Now that we are discussing the option of living with COVID, I will be interested in what the research tells us about how any different these new viruses are from the flu.
I did get my three doses of vaccine for COVID but I will be following the results of herd immunity versus vaccination here and around the world before I make a decision since I have never been vaccinated for the flu in the past. What I will be looking at is the most natural way of keeping in good health especially my lungs since that seems to be the main area of concern.
I found a free book at the Seniors Activity Centre and the section on lung diseases were very informative. The lead author of the book “How Not to Die” by Dr. Michael Greger decided to go into medicine because of his grand mother who at age sixty five was sent home to die because the hospitals in Florida could not do anything more for her. The severe scarring from her many by past operations prevented any more help from the invasive practices of the past. After being sent home in a wheel chair with severe chest pain she heard of new clinic in California opened by Nathan Pritikin who had some success in reversing terminal heart disease using a strict plant diet and exercise program.
“Frances Greger from North Miami Florida arrived in Santa Barbara at one of Pritikin’s early sessions in a wheel chair. Mrs Greger had heart disease, angina, and claudication, her condition was so bad she could no longer walk without great pain in her chest and legs.”
Within three weeks she was not only out of the wheel chair she was walking ten miles a day. Thanks to a healthy diet and lifestyle she went on to enjoy another 31 years on this earth with her six grandchildren. A special event for Dr Greger was when his grand mother was able to attend his graduation from medical school. Despite the success of his grandmother and many other patients whose recoveries had been well documented the medical practices were changing very little because he realized there were other forces at work in the medical system besides science. The US health care system runs on a fee for service model which doctors get paid for the pills and procedures they prescribe , rewarding quantity over quality. They don’t get paid for counseling patients about the benefits of healthy eating. If doctors were instead paid for performance there would be a financial incentive to treat lifestyle causes of disease.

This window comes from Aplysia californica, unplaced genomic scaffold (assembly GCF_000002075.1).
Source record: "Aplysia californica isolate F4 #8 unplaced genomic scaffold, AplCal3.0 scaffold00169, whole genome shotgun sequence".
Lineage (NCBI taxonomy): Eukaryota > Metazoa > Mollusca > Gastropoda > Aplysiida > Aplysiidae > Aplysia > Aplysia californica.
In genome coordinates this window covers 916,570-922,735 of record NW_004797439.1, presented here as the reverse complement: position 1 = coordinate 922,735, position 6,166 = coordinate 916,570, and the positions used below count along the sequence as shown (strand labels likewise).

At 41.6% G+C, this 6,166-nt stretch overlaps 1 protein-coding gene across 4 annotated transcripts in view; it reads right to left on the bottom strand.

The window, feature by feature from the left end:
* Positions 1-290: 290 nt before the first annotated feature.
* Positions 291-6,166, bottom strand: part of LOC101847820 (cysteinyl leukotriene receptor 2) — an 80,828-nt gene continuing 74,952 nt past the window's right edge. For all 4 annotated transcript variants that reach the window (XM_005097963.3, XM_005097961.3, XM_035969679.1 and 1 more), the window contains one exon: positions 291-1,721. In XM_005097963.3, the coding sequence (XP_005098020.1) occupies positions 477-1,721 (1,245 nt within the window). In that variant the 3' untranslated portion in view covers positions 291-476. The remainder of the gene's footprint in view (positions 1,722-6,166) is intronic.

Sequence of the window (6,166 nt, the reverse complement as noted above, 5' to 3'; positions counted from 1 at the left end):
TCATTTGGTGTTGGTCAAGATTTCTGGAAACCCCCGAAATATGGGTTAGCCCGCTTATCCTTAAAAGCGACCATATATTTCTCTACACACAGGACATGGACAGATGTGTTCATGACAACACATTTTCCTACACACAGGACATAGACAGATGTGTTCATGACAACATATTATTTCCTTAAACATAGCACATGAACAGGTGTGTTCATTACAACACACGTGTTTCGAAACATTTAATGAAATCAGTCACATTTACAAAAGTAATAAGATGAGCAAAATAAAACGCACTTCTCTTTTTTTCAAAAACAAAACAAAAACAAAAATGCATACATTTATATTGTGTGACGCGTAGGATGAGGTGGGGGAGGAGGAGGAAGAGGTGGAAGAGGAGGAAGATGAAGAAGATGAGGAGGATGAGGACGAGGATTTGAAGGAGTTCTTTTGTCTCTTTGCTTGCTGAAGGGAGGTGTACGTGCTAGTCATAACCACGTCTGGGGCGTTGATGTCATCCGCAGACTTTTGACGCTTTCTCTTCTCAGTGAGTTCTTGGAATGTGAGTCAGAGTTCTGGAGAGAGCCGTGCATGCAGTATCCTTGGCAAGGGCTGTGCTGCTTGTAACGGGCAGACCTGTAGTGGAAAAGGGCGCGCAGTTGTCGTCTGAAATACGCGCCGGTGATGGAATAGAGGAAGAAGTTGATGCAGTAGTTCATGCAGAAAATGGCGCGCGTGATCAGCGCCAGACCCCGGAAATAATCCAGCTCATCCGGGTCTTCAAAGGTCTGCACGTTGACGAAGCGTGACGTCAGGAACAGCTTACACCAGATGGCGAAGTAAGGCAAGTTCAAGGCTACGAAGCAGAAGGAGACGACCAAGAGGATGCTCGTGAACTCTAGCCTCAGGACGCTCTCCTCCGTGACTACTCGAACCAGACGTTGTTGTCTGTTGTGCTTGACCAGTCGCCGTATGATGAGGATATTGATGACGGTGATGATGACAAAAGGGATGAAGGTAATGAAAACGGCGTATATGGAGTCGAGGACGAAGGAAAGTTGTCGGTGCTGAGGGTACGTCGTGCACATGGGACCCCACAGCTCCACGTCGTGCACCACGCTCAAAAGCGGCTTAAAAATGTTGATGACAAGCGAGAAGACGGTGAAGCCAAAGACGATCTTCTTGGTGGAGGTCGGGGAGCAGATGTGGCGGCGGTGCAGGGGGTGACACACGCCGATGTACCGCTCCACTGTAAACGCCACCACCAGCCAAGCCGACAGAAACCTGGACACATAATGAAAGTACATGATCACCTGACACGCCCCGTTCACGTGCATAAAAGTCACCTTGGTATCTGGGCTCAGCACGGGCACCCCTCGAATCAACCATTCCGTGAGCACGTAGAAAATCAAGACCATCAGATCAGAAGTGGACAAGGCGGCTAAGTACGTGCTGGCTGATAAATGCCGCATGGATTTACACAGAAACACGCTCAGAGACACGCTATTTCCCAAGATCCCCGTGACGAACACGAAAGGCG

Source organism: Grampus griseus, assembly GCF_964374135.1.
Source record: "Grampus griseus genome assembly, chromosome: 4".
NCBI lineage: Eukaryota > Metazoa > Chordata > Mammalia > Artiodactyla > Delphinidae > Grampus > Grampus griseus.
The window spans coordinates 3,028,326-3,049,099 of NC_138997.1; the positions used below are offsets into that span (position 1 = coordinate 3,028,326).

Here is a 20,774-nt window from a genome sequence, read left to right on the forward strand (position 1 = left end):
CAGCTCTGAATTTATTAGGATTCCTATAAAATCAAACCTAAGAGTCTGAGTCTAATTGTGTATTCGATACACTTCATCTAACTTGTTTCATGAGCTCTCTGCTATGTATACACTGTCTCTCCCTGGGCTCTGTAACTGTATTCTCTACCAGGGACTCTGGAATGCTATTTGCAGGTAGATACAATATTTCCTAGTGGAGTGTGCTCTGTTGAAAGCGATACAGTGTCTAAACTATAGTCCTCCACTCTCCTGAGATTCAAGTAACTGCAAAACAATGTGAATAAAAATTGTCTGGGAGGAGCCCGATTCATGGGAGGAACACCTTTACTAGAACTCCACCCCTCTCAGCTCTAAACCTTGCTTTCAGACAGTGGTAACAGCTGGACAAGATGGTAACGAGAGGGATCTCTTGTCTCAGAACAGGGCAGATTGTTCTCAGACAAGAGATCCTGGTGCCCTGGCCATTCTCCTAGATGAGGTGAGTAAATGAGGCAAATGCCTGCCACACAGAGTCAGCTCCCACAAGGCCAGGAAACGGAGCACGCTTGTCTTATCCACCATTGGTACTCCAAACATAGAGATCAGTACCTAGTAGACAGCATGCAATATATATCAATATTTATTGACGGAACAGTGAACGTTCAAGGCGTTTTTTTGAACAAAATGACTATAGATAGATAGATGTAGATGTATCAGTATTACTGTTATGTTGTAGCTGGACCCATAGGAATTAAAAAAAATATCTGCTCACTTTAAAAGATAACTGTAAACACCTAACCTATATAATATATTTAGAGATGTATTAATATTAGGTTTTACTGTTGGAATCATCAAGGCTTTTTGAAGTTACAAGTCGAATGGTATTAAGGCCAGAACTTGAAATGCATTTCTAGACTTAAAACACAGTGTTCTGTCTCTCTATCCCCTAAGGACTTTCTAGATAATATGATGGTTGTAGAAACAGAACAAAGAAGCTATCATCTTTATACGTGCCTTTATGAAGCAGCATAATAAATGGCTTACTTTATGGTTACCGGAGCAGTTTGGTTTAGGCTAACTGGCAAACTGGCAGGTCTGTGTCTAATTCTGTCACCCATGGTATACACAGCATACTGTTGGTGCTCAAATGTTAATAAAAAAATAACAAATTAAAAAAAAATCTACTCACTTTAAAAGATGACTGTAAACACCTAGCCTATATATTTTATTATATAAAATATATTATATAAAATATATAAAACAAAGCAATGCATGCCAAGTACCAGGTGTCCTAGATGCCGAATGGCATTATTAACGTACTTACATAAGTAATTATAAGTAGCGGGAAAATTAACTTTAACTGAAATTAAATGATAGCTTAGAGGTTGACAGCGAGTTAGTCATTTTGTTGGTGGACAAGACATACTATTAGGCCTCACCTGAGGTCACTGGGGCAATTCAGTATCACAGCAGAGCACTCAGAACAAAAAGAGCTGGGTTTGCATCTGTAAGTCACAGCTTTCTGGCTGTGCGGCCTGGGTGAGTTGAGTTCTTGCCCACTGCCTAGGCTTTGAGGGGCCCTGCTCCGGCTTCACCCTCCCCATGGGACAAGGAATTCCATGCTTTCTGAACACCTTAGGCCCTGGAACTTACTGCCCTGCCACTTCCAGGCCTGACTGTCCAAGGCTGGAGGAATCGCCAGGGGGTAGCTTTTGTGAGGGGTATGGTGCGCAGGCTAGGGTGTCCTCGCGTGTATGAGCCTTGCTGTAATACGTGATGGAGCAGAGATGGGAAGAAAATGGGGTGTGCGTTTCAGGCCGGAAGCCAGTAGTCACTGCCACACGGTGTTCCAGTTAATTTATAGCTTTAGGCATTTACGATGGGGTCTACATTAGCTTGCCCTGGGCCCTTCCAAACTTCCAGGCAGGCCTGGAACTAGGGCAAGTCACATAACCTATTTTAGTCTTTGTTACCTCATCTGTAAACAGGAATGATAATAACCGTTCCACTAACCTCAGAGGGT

The authors also describe the influence of big pharmacy and the corporations who produce, process and distribute most of our medicines and food also rely on our bad habits, addictions and desire for cheap easy to prepare food. Dr. Greger stresses the Simple 7 approach: not smoking, not being obese, getting half hour exercise a day, eating healthier by consuming more fruits, veggies, and whole grains and less meat, having below average cholesterol , having normal blood pressure, and having normal blood sugar levels. The first part of the book explores the role diet can play in the prevention, treatment and reversal of the fifteen leading causes of death in the USA (probably similar in Canada) while the second part describes the way to best prepare and eat the wide variety of whole foods.
Dr. Greger used his medical practice as well as gathering research on the benefits of whole foods and exercise and then spent many hours of his own time to educate young doctors about his findings. Realizing the ability of mass media to spread the word faster than lecturing on the road he was instrumental in establishing “Nutritionfacts.org” which contains thousands of bite sized videos and articles on many facets of nutrition. There is no advertising on the platform, everything is free and any profits from his publications is donated to charities. Now that there are thousands of research trials every year on nutrition Dr. Greger has a dedicated staff and many volunteers to help him read and organize the mass amount of material for presenting to the public.
Jim Hilton is a professional agrologist and forester who has lived and worked in the Cariboo Chilcotin for the past 40 years. Now retired, Hilton still volunteers his skills with local community forests organizations.
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